Maybe the Allan Browne vibe hung around for this concert despite his absence because this trio worked really well. McDougall’s brief solo in Staples (Noy) was great, and during the closing Bernie I was musing on the way in which the timbres of all three instruments were on out there to be enjoyed.

Space is indeed the place and there was plenty in the Chapel on this occasion.

ROGER MITCHELL

WINE, WOMEN AND SONG — IT’S A DREAM DROP

Martha Baartz

Martha Baartz with Baartzy’s Brew at Bennetts Lane in 2010.

CD REVIEW / MWIJF PREVIEW

Melbourne Women’s International Jazz Festival: Martha Baartz Quintet Dream Drops CD launch, Wednesday 11 December 2013, Bennetts Lane Jazz Club, 8.30pm

Alto saxophonist Martha Baartz was lost to the Melbourne jazz scene when she returned to northern New South Wales a while ago after 12 years down south, but she has visited for MWIJF gigs in 2010 and 2011.

Dream Drops cover

This year Baartz is launching her new album, Dream Drops, at the festival and drawing on a stellar line-up of Paul Williamson on tenor, Bob Sedergreen on piano, Greg Lyon on electric bass and Sonja Horbelt on drums.

Baartz has featured original compositions on her earlier sextet albums with guitarist Lliam FreemanSoutheast (2003, Move) included five Baartz pieces and 12 Salutations (2005, Newmarket) had six of her originals, including a favourite of mine, Jungle of Flies.

Stephen Grant‘s trumpet is not in the Dream Drops line-up for the recording and Jim Kelly replaces Freeman on guitar. The rest of the band consists of Stephen Russell on piano, David Sanders on drums and Lyon on electric bass.  Jack Thorncraft plays double bass on the final track, Johnny Green’s standard Body and Soul.

The relaxed, even languid feel of northern NSW seems to have permeated this album, which displays the fluidity and ease of Baartz’s sax work these days. She is obviously having fun and that comes through on this CD.

Dream Drops sandwiches four Baartz originals between two standards. A lively, lightly swinging version of Jimmy Forrest’s Night Train opens the album  and a live rendition of Johnny Green’s classic Body and Soul, recorded at the Brisbane Jazz Club, wraps it up. On a relatively short album (in other words, I’d have liked to hear more) this 10-minute standard is a highlight, with Baartz displaying great finesse and subtlety, as does Russell on piano. I found this interpretation a beautiful reminder of why we warm to standards.

Of the originals, Walking in the Moonlight is warmly melodic and the title track exemplifies the gentle interaction of Baartz and Kelly on sax and guitar. The First of July includes a great solo by Russell.

Dream Drops is music to infuse a sunny disposition into your day or night.

ROGER MITCHELL

Now here’s a preview of this year’s Melbourne Women’s International Jazz Festival. I’m going to miss some of these concerts due to night shifts at work, but there are plenty of treats in store for those able to be there.

2013 MWIJF GIGS AT BENNETTS LANE:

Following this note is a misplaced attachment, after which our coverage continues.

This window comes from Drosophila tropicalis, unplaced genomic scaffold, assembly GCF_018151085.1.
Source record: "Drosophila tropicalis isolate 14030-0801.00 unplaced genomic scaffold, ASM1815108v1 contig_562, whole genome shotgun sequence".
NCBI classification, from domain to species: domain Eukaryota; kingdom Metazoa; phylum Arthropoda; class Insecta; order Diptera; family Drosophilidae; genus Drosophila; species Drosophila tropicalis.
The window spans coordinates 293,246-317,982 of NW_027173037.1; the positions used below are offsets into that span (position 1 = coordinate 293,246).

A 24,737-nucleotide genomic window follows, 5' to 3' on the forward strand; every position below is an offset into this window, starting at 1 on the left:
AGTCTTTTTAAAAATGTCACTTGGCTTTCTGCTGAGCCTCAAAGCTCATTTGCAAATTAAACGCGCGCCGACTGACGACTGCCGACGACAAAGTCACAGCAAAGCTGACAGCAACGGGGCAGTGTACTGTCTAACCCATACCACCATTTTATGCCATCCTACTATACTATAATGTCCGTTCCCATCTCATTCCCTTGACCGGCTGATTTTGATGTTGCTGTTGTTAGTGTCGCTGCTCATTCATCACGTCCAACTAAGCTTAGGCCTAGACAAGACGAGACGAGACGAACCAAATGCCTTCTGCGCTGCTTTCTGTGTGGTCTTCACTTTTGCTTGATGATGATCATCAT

Sunday 8 December, 8.30pm — Double bill: Jodie Michael Trio and Audrey Boyle Quartet

Jodie Michael Trio

A graduate of the Sydney Conservatorium of Music in 2012 with a Bachelor of Music, (Performance), Jazz, Michael returned to New York this year for further study. Her trio of Michael on drums, Steve Barry on organ and Carl Morgan on guitar will endeavour to present a music that expresses the drummer’s “love for all styles of music, something that highlights the `broken’ quality of music; an adventure of sorts into music, breaking it up and putting it back together rhythmically and structurally, communicating what I had found in the process of exploration”.

Audrey Boyle

Audrey Boyle                                   (Image supplied)

Audrey Boyle Quartet

A Melbourne trumpet player, composer and improviser, Boyle graduated in 2012 from Monash University with Honours in Music Performance. She was the 2011 recipient of the James Morrison Jazz Prize as part of the Melbourne International Brass Festival. She has performed with Don Burrows, James Morrison, Tony Hicks, Adam Rapa, Kendrick Scott and Terence Blanchard. Her quartet will comprise this year’s National Jazz Awards winner Joseph O’Connor on piano, Marty Holoubek on bass and James McLean on drums.

Tamara Murphy with her ensemble performing Big Creatures Little Creatures

Tamara Murphy

Monday 9 December, 8.30pm — Browne, Keller and Murphy Trio

Allan Browne, Andrea Keller & Tamara Murphy formed their trio in 2003 for the MWIJF and continued intermittent performances on Monday nights. Now they have recorded their “tender tapestries” on an album that “seems to know the B-line to the beating heart of your ear”. Multi-award winning composer/pianist Andrea Keller joins talented and awarded bassist Tamara Murphy to “bring to the fore the feminine and the poetic side” of drummer Allan Browne as they collaborate to feature compositions from the trio’s debut album Carried By The Sun.

Sarah Holmes and Arlene Fletcher

Sarah Holmes and Arlene Fletcher                (Image supplied)